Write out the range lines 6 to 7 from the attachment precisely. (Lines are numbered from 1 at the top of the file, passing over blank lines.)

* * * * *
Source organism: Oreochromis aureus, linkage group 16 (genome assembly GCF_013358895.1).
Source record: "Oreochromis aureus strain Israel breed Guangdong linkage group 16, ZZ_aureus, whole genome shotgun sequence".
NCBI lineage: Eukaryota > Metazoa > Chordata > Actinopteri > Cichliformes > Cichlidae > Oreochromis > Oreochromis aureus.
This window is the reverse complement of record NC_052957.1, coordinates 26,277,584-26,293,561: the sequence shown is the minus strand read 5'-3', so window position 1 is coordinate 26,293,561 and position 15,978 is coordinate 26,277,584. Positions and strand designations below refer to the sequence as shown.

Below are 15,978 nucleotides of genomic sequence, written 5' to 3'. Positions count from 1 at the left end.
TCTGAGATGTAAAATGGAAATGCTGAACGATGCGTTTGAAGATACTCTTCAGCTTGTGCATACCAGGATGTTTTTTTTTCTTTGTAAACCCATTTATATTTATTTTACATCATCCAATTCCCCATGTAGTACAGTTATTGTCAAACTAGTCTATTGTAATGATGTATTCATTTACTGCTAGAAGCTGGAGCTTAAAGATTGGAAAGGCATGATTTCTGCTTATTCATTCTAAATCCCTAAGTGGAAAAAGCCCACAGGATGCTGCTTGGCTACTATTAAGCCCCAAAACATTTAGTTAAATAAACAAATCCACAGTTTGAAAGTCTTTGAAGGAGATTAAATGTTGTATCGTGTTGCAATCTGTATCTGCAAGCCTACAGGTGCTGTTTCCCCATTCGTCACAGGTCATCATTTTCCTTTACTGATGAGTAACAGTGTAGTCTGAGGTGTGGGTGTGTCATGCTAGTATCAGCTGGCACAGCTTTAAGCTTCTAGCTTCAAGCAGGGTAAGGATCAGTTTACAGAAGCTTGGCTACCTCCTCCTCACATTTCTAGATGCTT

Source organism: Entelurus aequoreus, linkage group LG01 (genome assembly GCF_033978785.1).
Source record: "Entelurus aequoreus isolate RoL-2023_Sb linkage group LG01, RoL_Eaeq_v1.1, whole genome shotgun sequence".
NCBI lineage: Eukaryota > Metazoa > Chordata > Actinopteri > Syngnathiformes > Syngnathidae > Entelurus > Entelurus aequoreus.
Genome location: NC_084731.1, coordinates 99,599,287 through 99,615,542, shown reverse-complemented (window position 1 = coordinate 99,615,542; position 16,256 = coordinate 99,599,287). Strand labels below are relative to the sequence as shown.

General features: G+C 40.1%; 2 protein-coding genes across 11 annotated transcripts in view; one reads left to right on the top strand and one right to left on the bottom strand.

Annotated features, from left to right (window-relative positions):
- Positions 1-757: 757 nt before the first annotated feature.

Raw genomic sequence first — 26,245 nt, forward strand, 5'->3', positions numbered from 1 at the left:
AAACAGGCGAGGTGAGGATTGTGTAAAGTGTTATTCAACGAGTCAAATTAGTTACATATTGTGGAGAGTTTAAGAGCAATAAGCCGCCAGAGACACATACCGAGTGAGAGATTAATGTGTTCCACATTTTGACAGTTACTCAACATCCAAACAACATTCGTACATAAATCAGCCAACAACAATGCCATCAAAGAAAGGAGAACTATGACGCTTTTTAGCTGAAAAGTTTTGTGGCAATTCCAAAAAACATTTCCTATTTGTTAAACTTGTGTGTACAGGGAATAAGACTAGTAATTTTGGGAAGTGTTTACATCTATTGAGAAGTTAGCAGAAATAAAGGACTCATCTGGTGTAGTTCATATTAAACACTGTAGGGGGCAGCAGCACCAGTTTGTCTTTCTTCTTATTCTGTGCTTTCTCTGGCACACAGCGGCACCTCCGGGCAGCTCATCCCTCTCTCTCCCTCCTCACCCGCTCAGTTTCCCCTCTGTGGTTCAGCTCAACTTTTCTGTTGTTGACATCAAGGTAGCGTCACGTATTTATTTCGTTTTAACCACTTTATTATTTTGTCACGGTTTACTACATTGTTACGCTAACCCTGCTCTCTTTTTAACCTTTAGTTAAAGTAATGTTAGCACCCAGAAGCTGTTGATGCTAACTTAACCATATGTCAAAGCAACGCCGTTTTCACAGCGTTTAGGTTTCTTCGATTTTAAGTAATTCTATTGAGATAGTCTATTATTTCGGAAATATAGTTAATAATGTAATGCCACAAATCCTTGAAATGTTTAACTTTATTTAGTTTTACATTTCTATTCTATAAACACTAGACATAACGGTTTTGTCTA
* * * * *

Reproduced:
TCTGAGATGTAAAATGGAAATGCTGAACGATGCGTTTGAAGATACTCTTCAGCTTGTGCATACCAGGATGTTTTTTTTTCTTTGTAAACCCATTTATATTTATTTTACATCATCCAATTCCCCATGTAGTACAGTTATTGTCAAACTAGTCTATTGTAATGATGTATTCATTTACTGCTAGAAGCTGGAGCTTAAAGATTGGAAAGGCATGATTTCTGCTTATTCATTCTAAATCCCTAAGTGGAAAAAGCCCACAGGATGCTGCTTGGCTACTATTAAGCCCCAAAACATTTAGTTAAATAAACAAATCCACAGTTTGAAAGTCTTTGAAGGAGATTAAATGTTGTATCGTGTTGCAATCTGTATCTGCAAGCCTACAGGTGCTGTTTCCCCATTCGTCACAGGTCATCATTTTCCTTTACTGATGAGTAACAGTGTAGTCTGAGGTGTGGGTGTGTCATGCTAGTATCAGCTGGCACAGCTTTAAGCTTCTAGCTTCAAGCAGGGTAAGGATCAGTTTACAGAAGCTTGGCTACCTCCTCCTCACATTTCTAGATGCTT

Source organism: Entelurus aequoreus, linkage group LG01 (genome assembly GCF_033978785.1).